Saturday, August 27, 2011
Ludwiga's Linens Grainsack Handbags
Ludwiga, a native of Germany (where arguably the most beautiful grainsacks are found,) is the maker of not only stunning handbags, but many other beautiful and useful grainsack items. She is also the "go to" person (in the United States) for any questions you may have about the history and use of grainsacks. Ludwiga has meticulously researched the history of German grainsacks, including visiting museums solely devoted to grainsacks (Deutsches Sack Museum in Nieheim, Germany and Heimatmuseum in Plieningen, Germany.)
There is a great deal of misinformation about grainsacks, much of which Ludwiga has dispelled thanks to her research and ongoing relationships with museum experts. For example, some people will tell you that sacks with tar based inks are the only authentic sacks-not true. In fact, inks used on grainsacks differed both in quality and ingredients due mostly to regional influences. Some people will tell you the color of the stripes (on the sacks) is an indicator of the region where the sack was produced-also a fallacy. In fact, all different colors were used throughout Germany. Some people will tell you the sacks are hand made by the farmers wives-somewhat true, and somewhat false. While some farmers wives made sacks, many farmers purchased finished sacks at mills and took them home, where they applied their own stencil. Unless you have proof of a solid provenance, there is no way to tell which grainsacks were made by the farmers wives and which were purchased at a mill.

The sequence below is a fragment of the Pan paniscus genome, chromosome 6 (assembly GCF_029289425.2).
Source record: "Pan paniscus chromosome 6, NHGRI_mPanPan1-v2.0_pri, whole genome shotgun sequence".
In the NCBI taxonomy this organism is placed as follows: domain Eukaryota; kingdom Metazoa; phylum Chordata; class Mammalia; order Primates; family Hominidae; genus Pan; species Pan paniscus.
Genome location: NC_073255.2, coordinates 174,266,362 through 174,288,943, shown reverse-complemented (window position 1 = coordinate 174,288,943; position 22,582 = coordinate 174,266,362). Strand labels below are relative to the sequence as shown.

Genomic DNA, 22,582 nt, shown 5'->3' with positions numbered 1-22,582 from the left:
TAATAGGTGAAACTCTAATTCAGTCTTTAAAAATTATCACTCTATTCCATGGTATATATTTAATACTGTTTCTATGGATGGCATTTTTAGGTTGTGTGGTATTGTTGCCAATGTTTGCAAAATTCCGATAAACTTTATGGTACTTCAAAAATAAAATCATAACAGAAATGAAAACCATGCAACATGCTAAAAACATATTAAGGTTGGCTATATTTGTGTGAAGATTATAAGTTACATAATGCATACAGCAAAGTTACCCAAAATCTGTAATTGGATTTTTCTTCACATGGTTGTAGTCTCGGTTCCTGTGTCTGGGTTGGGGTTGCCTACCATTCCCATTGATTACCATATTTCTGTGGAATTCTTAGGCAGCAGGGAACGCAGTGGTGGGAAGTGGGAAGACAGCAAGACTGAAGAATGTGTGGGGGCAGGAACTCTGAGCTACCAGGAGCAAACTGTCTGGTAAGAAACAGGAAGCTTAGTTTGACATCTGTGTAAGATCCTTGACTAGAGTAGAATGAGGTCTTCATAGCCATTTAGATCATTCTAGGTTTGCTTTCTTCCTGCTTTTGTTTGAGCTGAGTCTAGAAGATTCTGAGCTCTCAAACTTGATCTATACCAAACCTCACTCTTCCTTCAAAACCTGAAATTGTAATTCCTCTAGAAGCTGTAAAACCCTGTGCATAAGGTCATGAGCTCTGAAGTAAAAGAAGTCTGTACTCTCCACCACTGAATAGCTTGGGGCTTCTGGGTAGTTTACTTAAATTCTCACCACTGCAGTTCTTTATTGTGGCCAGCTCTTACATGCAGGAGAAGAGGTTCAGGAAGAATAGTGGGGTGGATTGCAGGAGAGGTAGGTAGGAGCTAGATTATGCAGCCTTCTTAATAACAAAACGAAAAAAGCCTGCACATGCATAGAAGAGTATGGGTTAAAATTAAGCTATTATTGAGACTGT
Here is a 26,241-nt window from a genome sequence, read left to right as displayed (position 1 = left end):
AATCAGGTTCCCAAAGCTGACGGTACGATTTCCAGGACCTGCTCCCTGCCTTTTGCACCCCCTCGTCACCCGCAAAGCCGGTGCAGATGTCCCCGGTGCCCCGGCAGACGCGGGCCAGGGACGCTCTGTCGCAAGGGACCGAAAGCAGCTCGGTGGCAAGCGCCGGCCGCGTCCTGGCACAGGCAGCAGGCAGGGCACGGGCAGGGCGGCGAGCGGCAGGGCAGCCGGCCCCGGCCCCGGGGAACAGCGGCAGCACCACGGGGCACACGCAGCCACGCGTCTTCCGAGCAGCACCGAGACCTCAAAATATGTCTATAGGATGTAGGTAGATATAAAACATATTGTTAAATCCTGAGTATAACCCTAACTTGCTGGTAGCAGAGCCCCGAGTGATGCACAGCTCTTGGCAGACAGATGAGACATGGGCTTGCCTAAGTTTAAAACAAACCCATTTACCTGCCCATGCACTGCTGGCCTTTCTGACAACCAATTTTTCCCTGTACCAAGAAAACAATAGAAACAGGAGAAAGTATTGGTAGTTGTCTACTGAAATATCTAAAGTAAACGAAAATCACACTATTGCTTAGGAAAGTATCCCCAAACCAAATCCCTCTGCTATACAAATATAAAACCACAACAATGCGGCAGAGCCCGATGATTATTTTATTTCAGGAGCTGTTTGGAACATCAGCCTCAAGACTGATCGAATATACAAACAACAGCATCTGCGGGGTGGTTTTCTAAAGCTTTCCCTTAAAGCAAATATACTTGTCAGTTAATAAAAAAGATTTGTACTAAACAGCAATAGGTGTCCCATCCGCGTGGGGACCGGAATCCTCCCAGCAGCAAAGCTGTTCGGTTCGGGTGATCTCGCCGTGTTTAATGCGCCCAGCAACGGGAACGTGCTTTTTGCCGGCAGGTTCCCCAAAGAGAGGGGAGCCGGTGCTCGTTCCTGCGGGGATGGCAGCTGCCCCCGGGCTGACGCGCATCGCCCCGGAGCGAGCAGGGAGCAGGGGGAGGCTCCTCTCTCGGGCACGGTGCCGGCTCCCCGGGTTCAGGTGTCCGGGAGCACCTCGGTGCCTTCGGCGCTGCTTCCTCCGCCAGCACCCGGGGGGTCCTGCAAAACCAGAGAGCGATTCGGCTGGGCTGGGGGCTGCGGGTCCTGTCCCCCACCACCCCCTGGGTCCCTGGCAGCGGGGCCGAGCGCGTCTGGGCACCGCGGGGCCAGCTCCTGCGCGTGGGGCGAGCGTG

The very best way to make sure you are purchasing a genuine product is to know your seller and to ask questions. How did they authenticate the grainsack? What are the criteria they used in the authentication process? If they used an expert, who is the expert and what are their qualifications? If the seller says "I can just tell from years of experience," that's not a good answer. A credible expert, selling a quality product will have done their homework and will share the tangible, specific details that authenticate a grainsack as the genuine article.
Before spending a great deal of money you, the buyer, also need to do your homework. Don't take information at face value, jot down the information you receive from a seller and do your own research, educate yourself about the history and use of grain sacks, crosscheck the information you're given with solid facts, contact experts and museums.
You can contact Ludwiga through her website:
The German museums also have websites: